Tomorrow night : “Amsterdam after Dark” – music associated with George Coleman, with Martin Speake, Simon Purcell, Gene Calderazzo and Amy Baldwin

For full listing of the entire season, click here…

Join the bankers, start fiddling – with Joe Townsend @ Oliver’s tonight

Tonight’s featured artist is Joe Townsend.

My very good friend and and colleague at Trinity-Laban, Joe Townsend is probably the most versatile musician I know. A jazz violinist, composer, collaborator and “world Musician” in the proper sense (i.e. a genuine expert as opposed to the dabbler), Joe in at as home in Bluegrass as Bebop,  Hot Club or Balkan. Tonight’s ensemble will be typically collaborative and features the revered percussionist Dawson Miller. Not to be missed.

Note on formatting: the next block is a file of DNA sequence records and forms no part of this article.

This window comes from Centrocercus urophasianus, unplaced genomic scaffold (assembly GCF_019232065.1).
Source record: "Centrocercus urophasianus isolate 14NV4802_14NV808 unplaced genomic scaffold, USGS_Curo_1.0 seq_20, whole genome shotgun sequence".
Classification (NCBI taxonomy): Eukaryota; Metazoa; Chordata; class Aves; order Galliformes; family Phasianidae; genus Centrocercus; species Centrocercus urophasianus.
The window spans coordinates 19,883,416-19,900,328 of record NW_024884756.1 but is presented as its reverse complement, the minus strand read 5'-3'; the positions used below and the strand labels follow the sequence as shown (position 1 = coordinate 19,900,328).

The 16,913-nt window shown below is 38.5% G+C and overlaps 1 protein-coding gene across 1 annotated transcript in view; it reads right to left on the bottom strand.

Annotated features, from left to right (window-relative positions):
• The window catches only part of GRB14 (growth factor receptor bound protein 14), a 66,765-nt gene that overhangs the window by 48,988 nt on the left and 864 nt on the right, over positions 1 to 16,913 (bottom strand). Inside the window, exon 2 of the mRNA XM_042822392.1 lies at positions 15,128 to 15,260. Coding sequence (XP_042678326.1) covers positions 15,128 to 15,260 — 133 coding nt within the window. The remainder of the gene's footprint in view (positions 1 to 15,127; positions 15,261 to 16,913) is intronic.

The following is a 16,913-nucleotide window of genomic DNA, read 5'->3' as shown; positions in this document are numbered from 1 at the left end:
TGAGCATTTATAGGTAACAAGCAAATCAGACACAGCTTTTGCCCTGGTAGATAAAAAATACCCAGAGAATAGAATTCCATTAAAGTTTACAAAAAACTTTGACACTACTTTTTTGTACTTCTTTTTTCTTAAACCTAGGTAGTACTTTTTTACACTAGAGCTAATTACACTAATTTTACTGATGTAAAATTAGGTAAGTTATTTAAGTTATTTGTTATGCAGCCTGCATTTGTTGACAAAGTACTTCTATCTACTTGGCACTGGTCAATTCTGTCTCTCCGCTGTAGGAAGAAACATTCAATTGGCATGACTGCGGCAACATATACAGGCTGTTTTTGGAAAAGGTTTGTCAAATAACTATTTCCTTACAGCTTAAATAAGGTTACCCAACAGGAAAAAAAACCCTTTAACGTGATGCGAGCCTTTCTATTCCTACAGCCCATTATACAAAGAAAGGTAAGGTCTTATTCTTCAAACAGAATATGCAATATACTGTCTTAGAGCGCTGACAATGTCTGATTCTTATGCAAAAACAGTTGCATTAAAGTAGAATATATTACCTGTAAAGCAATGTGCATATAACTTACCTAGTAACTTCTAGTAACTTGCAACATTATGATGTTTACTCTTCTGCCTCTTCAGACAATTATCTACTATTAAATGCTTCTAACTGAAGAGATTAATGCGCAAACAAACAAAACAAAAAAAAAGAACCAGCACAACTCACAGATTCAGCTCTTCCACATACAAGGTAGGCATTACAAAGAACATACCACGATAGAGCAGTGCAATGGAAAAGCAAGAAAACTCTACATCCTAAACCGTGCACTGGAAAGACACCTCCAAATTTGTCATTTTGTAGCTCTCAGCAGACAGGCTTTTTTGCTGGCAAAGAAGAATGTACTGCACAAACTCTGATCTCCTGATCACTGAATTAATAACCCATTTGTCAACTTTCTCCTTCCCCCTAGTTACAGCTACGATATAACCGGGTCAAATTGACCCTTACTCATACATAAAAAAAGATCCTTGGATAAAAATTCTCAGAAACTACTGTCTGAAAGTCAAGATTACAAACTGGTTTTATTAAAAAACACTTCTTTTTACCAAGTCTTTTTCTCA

Tomorrow night : The Music of Lennie Tristano – Pete Hurt, Martin Speake, Callum Gourlay and Jon Scott

For full listing of the entire season, click here…

Women took the Bastille – now get into Greenwich and to Oliver’s

Tonight’s featured artist is Mark Lockheart.

The shopkeepers, restauranteurs and jazz lovers of Greenwich defy LOCOG and assert their right to “group improvised music played on sequential harmony in time” (GIMPOSHIT).

 

Mark Lockheart is not only a very old friend and co-consiprator in a number of musical settings dating back to 1979, but clearly one of the most distinctive and creative musicians on the current British music scene. As a saxophonist and composer, his work often defies categorisation and crosses the boundaries of the jazz, new music and folk worlds. “Lockheart is a consummate saxophonist and a original and versatile composer” The Rough Guide to Jazz. Do please check Mark’s website, click here…